VISUAL STORY TELLING
Conor Ashleigh, photographer, recently spent six weeks with four families from Syria, Iran and Sri Lanka who have all been reunited in Glasgow.
He is currently exhibiting photos from this latest project 'Starting Again', commissioned by the British Red Cross.
Can you tell me how you came to be involved with the British Red Cross, and this project in particular?
I recently moved to Scotland and was approached by the team at the British Red Cross to work on this collaborative project with them. They had seen my long term work in Australia and in other countries, documenting stories of individuals, families and communities displaced by conflict.
How important is photography in truthfully portraying the global movement of people from conflict?
Photography is a powerful medium no doubt, but I am wary to say photography is a medium that always conveys truth. Too often a picture is held up as a beacon of truth while the ethics, or the context surrounding how the picture was taken is forgotten.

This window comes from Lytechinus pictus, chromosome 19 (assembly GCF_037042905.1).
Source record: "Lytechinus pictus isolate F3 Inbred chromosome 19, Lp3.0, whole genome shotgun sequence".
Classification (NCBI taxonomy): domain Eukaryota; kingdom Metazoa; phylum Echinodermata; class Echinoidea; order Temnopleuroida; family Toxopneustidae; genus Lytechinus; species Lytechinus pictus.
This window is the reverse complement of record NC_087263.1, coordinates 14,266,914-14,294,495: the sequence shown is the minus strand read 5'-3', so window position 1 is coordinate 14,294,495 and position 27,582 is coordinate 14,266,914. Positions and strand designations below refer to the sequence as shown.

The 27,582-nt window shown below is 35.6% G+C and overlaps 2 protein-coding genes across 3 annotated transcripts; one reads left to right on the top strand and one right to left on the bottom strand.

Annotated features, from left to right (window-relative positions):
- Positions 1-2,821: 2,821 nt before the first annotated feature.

For me as a documentary photographer, I see the most important aspect of my photography is the relationship between the photographer and the people they seek to document. Representation, where a person is willing and proud to have their story told is really important.
I've been really lucky here to have had such an opportunity with four wonderful families.